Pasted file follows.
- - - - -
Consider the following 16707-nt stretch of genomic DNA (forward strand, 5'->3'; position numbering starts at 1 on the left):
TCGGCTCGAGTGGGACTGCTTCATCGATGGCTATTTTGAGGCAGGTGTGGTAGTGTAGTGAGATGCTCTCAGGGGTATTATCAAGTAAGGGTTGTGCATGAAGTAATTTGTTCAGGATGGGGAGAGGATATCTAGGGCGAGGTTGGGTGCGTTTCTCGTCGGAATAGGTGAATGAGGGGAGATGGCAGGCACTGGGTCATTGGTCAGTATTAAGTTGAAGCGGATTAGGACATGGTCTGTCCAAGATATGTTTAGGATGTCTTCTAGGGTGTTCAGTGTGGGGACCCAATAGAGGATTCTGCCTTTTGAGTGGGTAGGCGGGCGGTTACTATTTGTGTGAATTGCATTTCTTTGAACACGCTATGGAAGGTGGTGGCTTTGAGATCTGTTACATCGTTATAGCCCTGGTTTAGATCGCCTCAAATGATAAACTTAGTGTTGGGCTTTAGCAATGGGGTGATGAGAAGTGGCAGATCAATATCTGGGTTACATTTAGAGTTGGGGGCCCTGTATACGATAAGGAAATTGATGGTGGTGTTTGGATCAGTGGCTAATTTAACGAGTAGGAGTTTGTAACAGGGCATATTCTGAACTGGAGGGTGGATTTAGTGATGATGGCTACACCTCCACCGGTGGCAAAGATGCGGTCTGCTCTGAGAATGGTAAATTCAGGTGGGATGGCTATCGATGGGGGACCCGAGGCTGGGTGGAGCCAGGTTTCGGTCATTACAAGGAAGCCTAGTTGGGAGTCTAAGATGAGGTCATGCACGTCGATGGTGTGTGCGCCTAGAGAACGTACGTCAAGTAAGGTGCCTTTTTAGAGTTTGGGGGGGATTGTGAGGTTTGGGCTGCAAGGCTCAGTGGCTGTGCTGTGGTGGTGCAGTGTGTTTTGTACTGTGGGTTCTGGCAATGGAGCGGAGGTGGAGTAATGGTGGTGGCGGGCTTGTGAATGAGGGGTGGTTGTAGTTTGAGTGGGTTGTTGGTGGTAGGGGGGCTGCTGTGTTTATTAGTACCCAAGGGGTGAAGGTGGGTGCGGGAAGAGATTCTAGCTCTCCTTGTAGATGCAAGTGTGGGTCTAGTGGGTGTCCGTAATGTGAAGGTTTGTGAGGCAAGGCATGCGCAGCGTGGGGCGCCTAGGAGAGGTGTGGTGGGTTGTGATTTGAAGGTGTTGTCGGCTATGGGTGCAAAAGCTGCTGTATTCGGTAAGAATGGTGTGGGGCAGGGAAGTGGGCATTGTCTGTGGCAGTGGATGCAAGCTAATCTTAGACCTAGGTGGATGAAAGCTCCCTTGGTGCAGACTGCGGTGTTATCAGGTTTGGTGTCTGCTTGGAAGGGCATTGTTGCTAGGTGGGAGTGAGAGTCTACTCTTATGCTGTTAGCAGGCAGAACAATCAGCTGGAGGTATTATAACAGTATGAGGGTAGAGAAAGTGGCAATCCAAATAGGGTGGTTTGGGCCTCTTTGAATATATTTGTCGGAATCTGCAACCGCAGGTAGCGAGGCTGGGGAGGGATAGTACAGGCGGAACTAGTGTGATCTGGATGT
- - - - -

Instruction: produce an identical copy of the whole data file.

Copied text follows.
Consider the following 16707-nt stretch of genomic DNA (forward strand, 5'->3'; position numbering starts at 1 on the left):
TCGGCTCGAGTGGGACTGCTTCATCGATGGCTATTTTGAGGCAGGTGTGGTAGTGTAGTGAGATGCTCTCAGGGGTATTATCAAGTAAGGGTTGTGCATGAAGTAATTTGTTCAGGATGGGGAGAGGATATCTAGGGCGAGGTTGGGTGCGTTTCTCGTCGGAATAGGTGAATGAGGGGAGATGGCAGGCACTGGGTCATTGGTCAGTATTAAGTTGAAGCGGATTAGGACATGGTCTGTCCAAGATATGTTTAGGATGTCTTCTAGGGTGTTCAGTGTGGGGACCCAATAGAGGATTCTGCCTTTTGAGTGGGTAGGCGGGCGGTTACTATTTGTGTGAATTGCATTTCTTTGAACACGCTATGGAAGGTGGTGGCTTTGAGATCTGTTACATCGTTATAGCCCTGGTTTAGATCGCCTCAAATGATAAACTTAGTGTTGGGCTTTAGCAATGGGGTGATGAGAAGTGGCAGATCAATATCTGGGTTACATTTAGAGTTGGGGGCCCTGTATACGATAAGGAAATTGATGGTGGTGTTTGGATCAGTGGCTAATTTAACGAGTAGGAGTTTGTAACAGGGCATATTCTGAACTGGAGGGTGGATTTAGTGATGATGGCTACACCTCCACCGGTGGCAAAGATGCGGTCTGCTCTGAGAATGGTAAATTCAGGTGGGATGGCTATCGATGGGGGACCCGAGGCTGGGTGGAGCCAGGTTTCGGTCATTACAAGGAAGCCTAGTTGGGAGTCTAAGATGAGGTCATGCACGTCGATGGTGTGTGCGCCTAGAGAACGTACGTCAAGTAAGGTGCCTTTTTAGAGTTTGGGGGGGATTGTGAGGTTTGGGCTGCAAGGCTCAGTGGCTGTGCTGTGGTGGTGCAGTGTGTTTTGTACTGTGGGTTCTGGCAATGGAGCGGAGGTGGAGTAATGGTGGTGGCGGGCTTGTGAATGAGGGGTGGTTGTAGTTTGAGTGGGTTGTTGGTGGTAGGGGGGCTGCTGTGTTTATTAGTACCCAAGGGGTGAAGGTGGGTGCGGGAAGAGATTCTAGCTCTCCTTGTAGATGCAAGTGTGGGTCTAGTGGGTGTCCGTAATGTGAAGGTTTGTGAGGCAAGGCATGCGCAGCGTGGGGCGCCTAGGAGAGGTGTGGTGGGTTGTGATTTGAAGGTGTTGTCGGCTATGGGTGCAAAAGCTGCTGTATTCGGTAAGAATGGTGTGGGGCAGGGAAGTGGGCATTGTCTGTGGCAGTGGATGCAAGCTAATCTTAGACCTAGGTGGATGAAAGCTCCCTTGGTGCAGACTGCGGTGTTATCAGGTTTGGTGTCTGCTTGGAAGGGCATTGTTGCTAGGTGGGAGTGAGAGTCTACTCTTATGCTGTTAGCAGGCAGAACAATCAGCTGGAGGTATTATAACAGTATGAGGGTAGAGAAAGTGGCAATCCAAATAGGGTGGTTTGGGCCTCTTTGAATATATTTGTCGGAATCTGCAACCGCAGGTAGCGAGGCTGGGGAGGGATAGTACAGGCGGAACTAGTGTGATCTGGATGT